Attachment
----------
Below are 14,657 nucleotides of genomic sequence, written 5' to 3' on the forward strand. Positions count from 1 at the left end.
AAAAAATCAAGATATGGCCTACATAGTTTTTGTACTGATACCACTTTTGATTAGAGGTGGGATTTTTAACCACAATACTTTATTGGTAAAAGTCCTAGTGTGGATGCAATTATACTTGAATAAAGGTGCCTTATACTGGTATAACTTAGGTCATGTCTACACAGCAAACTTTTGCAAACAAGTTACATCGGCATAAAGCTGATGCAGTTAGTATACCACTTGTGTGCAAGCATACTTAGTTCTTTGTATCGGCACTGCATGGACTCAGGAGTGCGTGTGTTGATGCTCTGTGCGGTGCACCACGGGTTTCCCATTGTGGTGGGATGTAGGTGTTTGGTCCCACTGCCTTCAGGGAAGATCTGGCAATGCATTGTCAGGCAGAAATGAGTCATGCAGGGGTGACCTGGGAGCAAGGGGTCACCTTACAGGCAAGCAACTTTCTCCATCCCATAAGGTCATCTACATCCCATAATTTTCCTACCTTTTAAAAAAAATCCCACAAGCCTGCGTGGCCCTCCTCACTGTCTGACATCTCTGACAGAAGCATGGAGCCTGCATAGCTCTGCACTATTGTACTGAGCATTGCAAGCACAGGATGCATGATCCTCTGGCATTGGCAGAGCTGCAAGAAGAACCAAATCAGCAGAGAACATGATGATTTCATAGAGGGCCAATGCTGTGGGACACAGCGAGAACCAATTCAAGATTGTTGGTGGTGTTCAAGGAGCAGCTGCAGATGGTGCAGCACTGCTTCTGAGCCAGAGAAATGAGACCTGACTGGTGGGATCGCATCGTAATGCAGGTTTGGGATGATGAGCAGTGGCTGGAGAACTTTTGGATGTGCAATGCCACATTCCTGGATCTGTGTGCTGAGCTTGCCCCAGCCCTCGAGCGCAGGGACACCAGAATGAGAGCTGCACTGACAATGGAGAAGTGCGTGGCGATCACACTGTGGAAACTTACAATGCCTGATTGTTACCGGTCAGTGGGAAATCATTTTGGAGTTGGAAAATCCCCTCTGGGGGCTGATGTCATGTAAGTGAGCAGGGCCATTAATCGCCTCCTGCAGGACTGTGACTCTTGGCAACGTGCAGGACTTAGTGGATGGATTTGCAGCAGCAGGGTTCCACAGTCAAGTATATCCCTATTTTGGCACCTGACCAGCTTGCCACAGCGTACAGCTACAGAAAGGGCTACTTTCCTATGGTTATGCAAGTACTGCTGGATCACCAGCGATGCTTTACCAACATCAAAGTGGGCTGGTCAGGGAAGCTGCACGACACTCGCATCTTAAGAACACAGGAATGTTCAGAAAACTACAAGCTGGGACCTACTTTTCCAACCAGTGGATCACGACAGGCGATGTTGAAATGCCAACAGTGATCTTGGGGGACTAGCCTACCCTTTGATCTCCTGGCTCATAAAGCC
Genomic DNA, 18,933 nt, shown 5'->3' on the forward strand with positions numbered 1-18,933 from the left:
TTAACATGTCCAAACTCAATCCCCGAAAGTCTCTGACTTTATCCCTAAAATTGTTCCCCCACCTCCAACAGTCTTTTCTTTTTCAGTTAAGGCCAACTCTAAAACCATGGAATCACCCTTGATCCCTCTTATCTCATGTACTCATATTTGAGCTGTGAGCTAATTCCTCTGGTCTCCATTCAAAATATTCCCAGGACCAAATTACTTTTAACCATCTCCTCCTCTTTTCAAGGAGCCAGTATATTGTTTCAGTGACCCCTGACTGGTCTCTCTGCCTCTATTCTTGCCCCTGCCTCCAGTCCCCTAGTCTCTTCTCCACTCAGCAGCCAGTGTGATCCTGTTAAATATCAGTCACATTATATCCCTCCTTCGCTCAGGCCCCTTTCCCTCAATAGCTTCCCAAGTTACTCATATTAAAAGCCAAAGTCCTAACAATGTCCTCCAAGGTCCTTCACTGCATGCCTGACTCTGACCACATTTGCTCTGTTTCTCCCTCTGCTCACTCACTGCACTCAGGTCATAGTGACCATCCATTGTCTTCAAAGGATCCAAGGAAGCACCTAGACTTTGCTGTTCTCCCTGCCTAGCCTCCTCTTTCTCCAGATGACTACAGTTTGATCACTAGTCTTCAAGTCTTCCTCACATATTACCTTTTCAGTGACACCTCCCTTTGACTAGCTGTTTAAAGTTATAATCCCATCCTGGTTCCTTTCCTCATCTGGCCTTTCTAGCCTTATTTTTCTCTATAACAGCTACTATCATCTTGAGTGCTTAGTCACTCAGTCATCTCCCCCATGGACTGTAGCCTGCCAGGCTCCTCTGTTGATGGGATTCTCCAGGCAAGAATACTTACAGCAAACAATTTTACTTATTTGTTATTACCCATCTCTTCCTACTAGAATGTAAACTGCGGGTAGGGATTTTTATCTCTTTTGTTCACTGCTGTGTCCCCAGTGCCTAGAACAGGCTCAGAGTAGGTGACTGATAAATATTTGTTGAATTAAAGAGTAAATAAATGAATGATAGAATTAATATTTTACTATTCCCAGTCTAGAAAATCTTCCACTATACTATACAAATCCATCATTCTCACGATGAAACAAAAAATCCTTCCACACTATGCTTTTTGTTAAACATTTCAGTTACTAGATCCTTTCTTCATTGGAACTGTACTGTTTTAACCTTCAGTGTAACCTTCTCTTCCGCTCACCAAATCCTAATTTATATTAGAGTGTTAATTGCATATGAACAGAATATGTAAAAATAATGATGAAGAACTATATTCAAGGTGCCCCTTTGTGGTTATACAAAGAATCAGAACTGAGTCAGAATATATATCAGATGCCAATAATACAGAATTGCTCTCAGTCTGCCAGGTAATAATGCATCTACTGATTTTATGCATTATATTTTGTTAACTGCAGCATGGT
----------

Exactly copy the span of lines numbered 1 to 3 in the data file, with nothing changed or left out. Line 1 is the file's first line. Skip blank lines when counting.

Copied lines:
Below are 14,657 nucleotides of genomic sequence, written 5' to 3' on the forward strand. Positions count from 1 at the left end.
AAAAAATCAAGATATGGCCTACATAGTTTTTGTACTGATACCACTTTTGATTAGAGGTGGGATTTTTAACCACAATACTTTATTGGTAAAAGTCCTAGTGTGGATGCAATTATACTTGAATAAAGGTGCCTTATACTGGTATAACTTAGGTCATGTCTACACAGCAAACTTTTGCAAACAAGTTACATCGGCATAAAGCTGATGCAGTTAGTATACCACTTGTGTGCAAGCATACTTAGTTCTTTGTATCGGCACTGCATGGACTCAGGAGTGCGTGTGTTGATGCTCTGTGCGGTGCACCACGGGTTTCCCATTGTGGTGGGATGTAGGTGTTTGGTCCCACTGCCTTCAGGGAAGATCTGGCAATGCATTGTCAGGCAGAAATGAGTCATGCAGGGGTGACCTGGGAGCAAGGGGTCACCTTACAGGCAAGCAACTTTCTCCATCCCATAAGGTCATCTACATCCCATAATTTTCCTACCTTTTAAAAAAAATCCCACAAGCCTGCGTGGCCCTCCTCACTGTCTGACATCTCTGACAGAAGCATGGAGCCTGCATAGCTCTGCACTATTGTACTGAGCATTGCAAGCACAGGATGCATGATCCTCTGGCATTGGCAGAGCTGCAAGAAGAACCAAATCAGCAGAGAACATGATGATTTCATAGAGGGCCAATGCTGTGGGACACAGCGAGAACCAATTCAAGATTGTTGGTGGTGTTCAAGGAGCAGCTGCAGATGGTGCAGCACTGCTTCTGAGCCAGAGAAATGAGACCTGACTGGTGGGATCGCATCGTAATGCAGGTTTGGGATGATGAGCAGTGGCTGGAGAACTTTTGGATGTGCAATGCCACATTCCTGGATCTGTGTGCTGAGCTTGCCCCAGCCCTCGAGCGCAGGGACACCAGAATGAGAGCTGCACTGACAATGGAGAAGTGCGTGGCGATCACACTGTGGAAACTTACAATGCCTGATTGTTACCGGTCAGTGGGAAATCATTTTGGAGTTGGAAAATCCCCTCTGGGGGCTGATGTCATGTAAGTGAGCAGGGCCATTAATCGCCTCCTGCAGGACTGTGACTCTTGGCAACGTGCAGGACTTAGTGGATGGATTTGCAGCAGCAGGGTTCCACAGTCAAGTATATCCCTATTTTGGCACCTGACCAGCTTGCCACAGCGTACAGCTACAGAAAGGGCTACTTTCCTATGGTTATGCAAGTACTGCTGGATCACCAGCGATGCTTTACCAACATCAAAGTGGGCTGGTCAGGGAAGCTGCACGACACTCGCATCTTAAGAACACAGGAATGTTCAGAAAACTACAAGCTGGGACCTACTTTTCCAACCAGTGGATCACGACAGGCGATGTTGAAATGCCAACAGTGATCTTGGGGGACTAGCCTACCCTTTGATCTCCTGGCTCATAAAGCC
Genomic DNA, 18,933 nt, shown 5'->3' on the forward strand with positions numbered 1-18,933 from the left: